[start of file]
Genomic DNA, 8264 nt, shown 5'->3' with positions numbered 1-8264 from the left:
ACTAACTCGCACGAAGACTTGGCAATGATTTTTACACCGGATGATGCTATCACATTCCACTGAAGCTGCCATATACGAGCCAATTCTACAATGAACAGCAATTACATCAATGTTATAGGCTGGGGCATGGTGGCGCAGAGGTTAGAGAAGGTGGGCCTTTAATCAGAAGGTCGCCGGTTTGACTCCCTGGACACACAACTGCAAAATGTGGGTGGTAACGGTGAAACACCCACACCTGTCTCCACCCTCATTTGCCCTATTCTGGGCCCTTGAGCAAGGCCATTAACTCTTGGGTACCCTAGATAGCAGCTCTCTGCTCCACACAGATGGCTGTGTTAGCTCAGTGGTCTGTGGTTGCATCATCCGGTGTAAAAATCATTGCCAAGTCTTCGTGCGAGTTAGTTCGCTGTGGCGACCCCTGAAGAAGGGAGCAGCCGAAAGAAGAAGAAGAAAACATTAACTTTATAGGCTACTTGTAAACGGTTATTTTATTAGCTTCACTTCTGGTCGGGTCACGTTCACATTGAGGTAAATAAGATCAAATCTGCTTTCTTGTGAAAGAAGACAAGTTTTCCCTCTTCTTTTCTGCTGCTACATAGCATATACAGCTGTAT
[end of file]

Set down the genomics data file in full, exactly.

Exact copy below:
Genomic DNA, 8264 nt, shown 5'->3' with positions numbered 1-8264 from the left:
ACTAACTCGCACGAAGACTTGGCAATGATTTTTACACCGGATGATGCTATCACATTCCACTGAAGCTGCCATATACGAGCCAATTCTACAATGAACAGCAATTACATCAATGTTATAGGCTGGGGCATGGTGGCGCAGAGGTTAGAGAAGGTGGGCCTTTAATCAGAAGGTCGCCGGTTTGACTCCCTGGACACACAACTGCAAAATGTGGGTGGTAACGGTGAAACACCCACACCTGTCTCCACCCTCATTTGCCCTATTCTGGGCCCTTGAGCAAGGCCATTAACTCTTGGGTACCCTAGATAGCAGCTCTCTGCTCCACACAGATGGCTGTGTTAGCTCAGTGGTCTGTGGTTGCATCATCCGGTGTAAAAATCATTGCCAAGTCTTCGTGCGAGTTAGTTCGCTGTGGCGACCCCTGAAGAAGGGAGCAGCCGAAAGAAGAAGAAGAAAACATTAACTTTATAGGCTACTTGTAAACGGTTATTTTATTAGCTTCACTTCTGGTCGGGTCACGTTCACATTGAGGTAAATAAGATCAAATCTGCTTTCTTGTGAAAGAAGACAAGTTTTCCCTCTTCTTTTCTGCTGCTACATAGCATATACAGCTGTAT